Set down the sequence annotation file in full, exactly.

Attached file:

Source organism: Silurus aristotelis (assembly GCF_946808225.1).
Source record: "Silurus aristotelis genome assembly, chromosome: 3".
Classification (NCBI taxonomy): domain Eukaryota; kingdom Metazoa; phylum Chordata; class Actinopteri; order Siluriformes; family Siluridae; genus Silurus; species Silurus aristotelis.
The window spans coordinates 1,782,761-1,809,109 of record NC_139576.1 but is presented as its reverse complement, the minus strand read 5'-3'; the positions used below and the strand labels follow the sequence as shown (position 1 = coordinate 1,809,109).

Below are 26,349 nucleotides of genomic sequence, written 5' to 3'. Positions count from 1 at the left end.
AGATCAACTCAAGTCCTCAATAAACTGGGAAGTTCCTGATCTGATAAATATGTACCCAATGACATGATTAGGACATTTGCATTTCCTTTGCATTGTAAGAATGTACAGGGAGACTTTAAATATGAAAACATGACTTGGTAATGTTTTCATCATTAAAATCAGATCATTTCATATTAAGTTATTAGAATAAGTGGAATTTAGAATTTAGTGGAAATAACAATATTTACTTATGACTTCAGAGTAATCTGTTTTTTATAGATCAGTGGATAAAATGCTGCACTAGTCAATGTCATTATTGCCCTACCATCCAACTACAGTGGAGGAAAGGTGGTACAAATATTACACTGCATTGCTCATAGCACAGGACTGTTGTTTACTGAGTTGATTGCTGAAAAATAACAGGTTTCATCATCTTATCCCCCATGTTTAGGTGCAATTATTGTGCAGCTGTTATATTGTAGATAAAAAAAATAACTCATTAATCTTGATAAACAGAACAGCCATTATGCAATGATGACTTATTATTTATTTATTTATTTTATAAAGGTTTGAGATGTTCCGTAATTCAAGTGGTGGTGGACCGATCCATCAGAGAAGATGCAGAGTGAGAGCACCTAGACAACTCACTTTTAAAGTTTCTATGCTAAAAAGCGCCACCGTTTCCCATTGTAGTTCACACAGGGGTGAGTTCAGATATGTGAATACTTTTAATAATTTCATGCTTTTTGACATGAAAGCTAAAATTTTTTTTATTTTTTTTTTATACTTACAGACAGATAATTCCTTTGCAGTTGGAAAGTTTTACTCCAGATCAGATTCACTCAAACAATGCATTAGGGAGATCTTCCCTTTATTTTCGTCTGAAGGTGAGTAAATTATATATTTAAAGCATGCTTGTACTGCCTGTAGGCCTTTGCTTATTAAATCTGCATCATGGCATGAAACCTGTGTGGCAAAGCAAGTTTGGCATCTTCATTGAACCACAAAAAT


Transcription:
Source organism: Silurus aristotelis (assembly GCF_946808225.1).
Source record: "Silurus aristotelis genome assembly, chromosome: 3".
Classification (NCBI taxonomy): domain Eukaryota; kingdom Metazoa; phylum Chordata; class Actinopteri; order Siluriformes; family Siluridae; genus Silurus; species Silurus aristotelis.
The window spans coordinates 1,782,761-1,809,109 of record NC_139576.1 but is presented as its reverse complement, the minus strand read 5'-3'; the positions used below and the strand labels follow the sequence as shown (position 1 = coordinate 1,809,109).

Below are 26,349 nucleotides of genomic sequence, written 5' to 3'. Positions count from 1 at the left end.
AGATCAACTCAAGTCCTCAATAAACTGGGAAGTTCCTGATCTGATAAATATGTACCCAATGACATGATTAGGACATTTGCATTTCCTTTGCATTGTAAGAATGTACAGGGAGACTTTAAATATGAAAACATGACTTGGTAATGTTTTCATCATTAAAATCAGATCATTTCATATTAAGTTATTAGAATAAGTGGAATTTAGAATTTAGTGGAAATAACAATATTTACTTATGACTTCAGAGTAATCTGTTTTTTATAGATCAGTGGATAAAATGCTGCACTAGTCAATGTCATTATTGCCCTACCATCCAACTACAGTGGAGGAAAGGTGGTACAAATATTACACTGCATTGCTCATAGCACAGGACTGTTGTTTACTGAGTTGATTGCTGAAAAATAACAGGTTTCATCATCTTATCCCCCATGTTTAGGTGCAATTATTGTGCAGCTGTTATATTGTAGATAAAAAAAATAACTCATTAATCTTGATAAACAGAACAGCCATTATGCAATGATGACTTATTATTTATTTATTTATTTTATAAAGGTTTGAGATGTTCCGTAATTCAAGTGGTGGTGGACCGATCCATCAGAGAAGATGCAGAGTGAGAGCACCTAGACAACTCACTTTTAAAGTTTCTATGCTAAAAAGCGCCACCGTTTCCCATTGTAGTTCACACAGGGGTGAGTTCAGATATGTGAATACTTTTAATAATTTCATGCTTTTTGACATGAAAGCTAAAATTTTTTTTATTTTTTTTTTATACTTACAGACAGATAATTCCTTTGCAGTTGGAAAGTTTTACTCCAGATCAGATTCACTCAAACAATGCATTAGGGAGATCTTCCCTTTATTTTCGTCTGAAGGTGAGTAAATTATATATTTAAAGCATGCTTGTACTGCCTGTAGGCCTTTGCTTATTAAATCTGCATCATGGCATGAAACCTGTGTGGCAAAGCAAGTTTGGCATCTTCATTGAACCACAAAAAT